The icon to the right is a Russian Orthodox "writing" of the prophet Jeremiah. Christians using the Revised Common Lectionary will start a nine week series from Jeremiah's prophecy beginning on August 21 this year (2016). If you use the Revised Common Lectionary Daily Readings you'll be reading from Jeremiah almost every day through these weeks.
I have to admit, this time in the three year cycle is tough going for me. We read the prophets all summer in Year C (winter in the global South). It's hard enough to hear the constant prophecies of doom and judgment for the Northern and then the Southern Kingdoms.
But then we run into this nine week stint in Jeremiah. It's the toughest of them all. It's not the vocabulary. It's actually fairly simple Hebrew, simple enough to make it a standard text for second semester Hebrew classes in seminaries. It's not even the "plot" , though as we have the book, the plot is a bit jumbled.
It's the content.
Jeremiah is a tortured soul. He feels utterly compelled to say what he's saying and do what he's doing. More than this, he believes delivering his awful pronouncements is what he was made for-- indeed, that God has told him this is what he was made for. There are many days where he's not at all happy about what he feels he must do (we don't call him "the weeping prophet" for nothing) and he blames God for deceiving him into this work (Jeremiah 20:7 ff).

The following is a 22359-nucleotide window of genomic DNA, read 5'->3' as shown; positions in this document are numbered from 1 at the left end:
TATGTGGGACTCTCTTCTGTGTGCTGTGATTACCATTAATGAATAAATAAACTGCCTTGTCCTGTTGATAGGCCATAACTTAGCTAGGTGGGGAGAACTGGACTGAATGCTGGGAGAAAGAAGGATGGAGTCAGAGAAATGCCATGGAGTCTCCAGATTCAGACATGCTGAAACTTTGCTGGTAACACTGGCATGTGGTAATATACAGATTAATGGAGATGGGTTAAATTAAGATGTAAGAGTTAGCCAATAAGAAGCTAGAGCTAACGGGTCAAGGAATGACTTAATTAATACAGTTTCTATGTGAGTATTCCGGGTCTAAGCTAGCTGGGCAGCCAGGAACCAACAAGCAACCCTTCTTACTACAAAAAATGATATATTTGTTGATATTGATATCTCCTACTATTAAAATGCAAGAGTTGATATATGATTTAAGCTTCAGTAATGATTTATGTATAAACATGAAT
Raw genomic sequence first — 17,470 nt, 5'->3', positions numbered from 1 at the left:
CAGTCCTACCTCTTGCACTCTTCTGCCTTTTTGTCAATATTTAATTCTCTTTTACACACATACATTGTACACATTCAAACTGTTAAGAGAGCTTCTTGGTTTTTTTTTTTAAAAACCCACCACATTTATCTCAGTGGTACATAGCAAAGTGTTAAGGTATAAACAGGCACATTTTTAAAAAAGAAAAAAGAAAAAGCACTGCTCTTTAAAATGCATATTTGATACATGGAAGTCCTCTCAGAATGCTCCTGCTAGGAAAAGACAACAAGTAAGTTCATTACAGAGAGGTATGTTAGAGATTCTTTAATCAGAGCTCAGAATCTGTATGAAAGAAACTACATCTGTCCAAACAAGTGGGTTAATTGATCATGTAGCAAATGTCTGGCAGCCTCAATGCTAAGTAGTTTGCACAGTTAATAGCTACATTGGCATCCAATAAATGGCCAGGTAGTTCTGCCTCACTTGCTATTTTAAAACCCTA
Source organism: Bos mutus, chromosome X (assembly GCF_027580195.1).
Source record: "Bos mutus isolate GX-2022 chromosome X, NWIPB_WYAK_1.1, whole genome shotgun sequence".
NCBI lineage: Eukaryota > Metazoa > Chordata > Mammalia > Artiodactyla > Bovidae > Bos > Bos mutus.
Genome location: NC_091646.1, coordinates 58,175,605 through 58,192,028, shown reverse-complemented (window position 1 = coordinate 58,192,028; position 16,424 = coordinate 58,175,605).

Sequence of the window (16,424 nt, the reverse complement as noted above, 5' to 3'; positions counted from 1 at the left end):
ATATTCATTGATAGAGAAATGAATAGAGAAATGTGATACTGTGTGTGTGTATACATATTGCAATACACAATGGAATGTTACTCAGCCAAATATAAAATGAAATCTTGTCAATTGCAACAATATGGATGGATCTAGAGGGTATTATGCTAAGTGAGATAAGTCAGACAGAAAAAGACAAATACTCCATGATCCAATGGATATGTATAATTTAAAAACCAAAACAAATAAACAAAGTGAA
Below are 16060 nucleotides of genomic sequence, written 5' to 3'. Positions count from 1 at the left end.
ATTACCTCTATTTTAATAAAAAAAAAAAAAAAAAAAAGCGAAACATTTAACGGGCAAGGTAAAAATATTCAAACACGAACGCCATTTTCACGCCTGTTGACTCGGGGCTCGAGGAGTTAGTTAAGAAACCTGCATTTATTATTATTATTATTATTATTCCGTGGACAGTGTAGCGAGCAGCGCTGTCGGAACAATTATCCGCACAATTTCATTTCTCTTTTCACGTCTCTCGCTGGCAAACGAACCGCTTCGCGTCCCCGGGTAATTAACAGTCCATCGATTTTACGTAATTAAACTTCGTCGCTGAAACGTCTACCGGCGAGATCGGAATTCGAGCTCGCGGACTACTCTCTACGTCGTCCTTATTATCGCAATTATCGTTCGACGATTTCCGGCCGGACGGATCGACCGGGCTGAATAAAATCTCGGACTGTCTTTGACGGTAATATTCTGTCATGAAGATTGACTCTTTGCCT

I read his words, and my heart is torn.
As a pastor with training in pastoral counseling, I also wonder: If this man were to come to me as his pastor or spiritual counselor and share with me what he has shared in his book, mightn't I be compelled to refer him to licensed therapist and perhaps a psychiatrist? Doesn't he show all the classic DSM V validated signs of several serious personality and behavior disorders? In fact, might I be obliged to seek to have him committed for psychiatric observation as a person who may be dangerous to himself or others?
If that's what I'd have to consider if Jeremiah showed up in my study, if I sometimes have a hard time hearing such texts as anything other than the ravings of a dangerously insane man, how do I, and how do we, help our congregations or one another in study groups to hear what Jeremiah has to say truly as "the word of God for the people of God?"
I have to wonder, honestly, whether our immediate, culturally reinforced, visceral
reaction a voice like Jeremiah's may make us immune if not allergic to any truth he may have to convey, then or now.
One of the hazards of my job (and perhaps some of yours!) with its widely publicized email address (email@example.com) is I often receive missives from folks claiming to be prophets today.
Here's a sample that came to me a few years ago after the BP Gulf oil spill:
My Little One, do you
see what I have done? Do you see? For, I have taken My axe to a dry tree
and I have hewn it down!I have taken My axe to an unproductive tree and
I have hewn it down! Great is the fall of this tree!
Wickedness and gross wickedness has
continually spewed forth from this tree until it has killed itself; for
the whole tree has made itself a haven for what is evil and abominable
in My sight! A foul stench has continually come up into My face from the
wickedness of this evil tree; and I have hewn it down!
My Lord, what is this evil tree and where is this evil tree?
My Little One, this evil tree is the whole coastal region of the Gulf
States! This tree is but one offshoot of a greater tree; and this
greater tree is the whole of the United States of America! What you do
not see from this vision is that this hewn tree is but one very large
branch of a large tree; but to you it will surely appear to be a very
great tree! And, it is a tree, unto itself, but still a branch of
something much larger!